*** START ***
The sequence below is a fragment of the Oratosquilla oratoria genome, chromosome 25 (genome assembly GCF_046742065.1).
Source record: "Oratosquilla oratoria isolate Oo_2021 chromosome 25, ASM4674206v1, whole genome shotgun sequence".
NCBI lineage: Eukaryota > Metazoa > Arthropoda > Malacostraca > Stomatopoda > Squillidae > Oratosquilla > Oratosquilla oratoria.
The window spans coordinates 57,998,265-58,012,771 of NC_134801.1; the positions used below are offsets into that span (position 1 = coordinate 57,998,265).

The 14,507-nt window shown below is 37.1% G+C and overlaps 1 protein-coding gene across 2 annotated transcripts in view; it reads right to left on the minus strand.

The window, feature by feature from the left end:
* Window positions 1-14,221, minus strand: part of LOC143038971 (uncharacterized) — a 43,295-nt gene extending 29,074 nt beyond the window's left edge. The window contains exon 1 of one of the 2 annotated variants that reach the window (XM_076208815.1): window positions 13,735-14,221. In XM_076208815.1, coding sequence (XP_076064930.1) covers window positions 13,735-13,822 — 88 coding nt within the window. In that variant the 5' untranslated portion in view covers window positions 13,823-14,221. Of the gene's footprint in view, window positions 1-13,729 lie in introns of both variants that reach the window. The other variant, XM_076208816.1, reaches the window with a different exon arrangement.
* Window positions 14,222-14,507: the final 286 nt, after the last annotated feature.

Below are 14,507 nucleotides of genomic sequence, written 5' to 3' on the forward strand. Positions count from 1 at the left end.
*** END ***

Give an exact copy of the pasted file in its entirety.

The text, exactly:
The sequence below is a fragment of the Oratosquilla oratoria genome, chromosome 25 (genome assembly GCF_046742065.1).
Source record: "Oratosquilla oratoria isolate Oo_2021 chromosome 25, ASM4674206v1, whole genome shotgun sequence".
NCBI lineage: Eukaryota > Metazoa > Arthropoda > Malacostraca > Stomatopoda > Squillidae > Oratosquilla > Oratosquilla oratoria.
The window spans coordinates 57,998,265-58,012,771 of NC_134801.1; the positions used below are offsets into that span (position 1 = coordinate 57,998,265).

The 14,507-nt window shown below is 37.1% G+C and overlaps 1 protein-coding gene across 2 annotated transcripts in view; it reads right to left on the minus strand.

The window, feature by feature from the left end:
* Window positions 1-14,221, minus strand: part of LOC143038971 (uncharacterized) — a 43,295-nt gene extending 29,074 nt beyond the window's left edge. The window contains exon 1 of one of the 2 annotated variants that reach the window (XM_076208815.1): window positions 13,735-14,221. In XM_076208815.1, coding sequence (XP_076064930.1) covers window positions 13,735-13,822 — 88 coding nt within the window. In that variant the 5' untranslated portion in view covers window positions 13,823-14,221. Of the gene's footprint in view, window positions 1-13,729 lie in introns of both variants that reach the window. The other variant, XM_076208816.1, reaches the window with a different exon arrangement.
* Window positions 14,222-14,507: the final 286 nt, after the last annotated feature.

Below are 14,507 nucleotides of genomic sequence, written 5' to 3' on the forward strand. Positions count from 1 at the left end.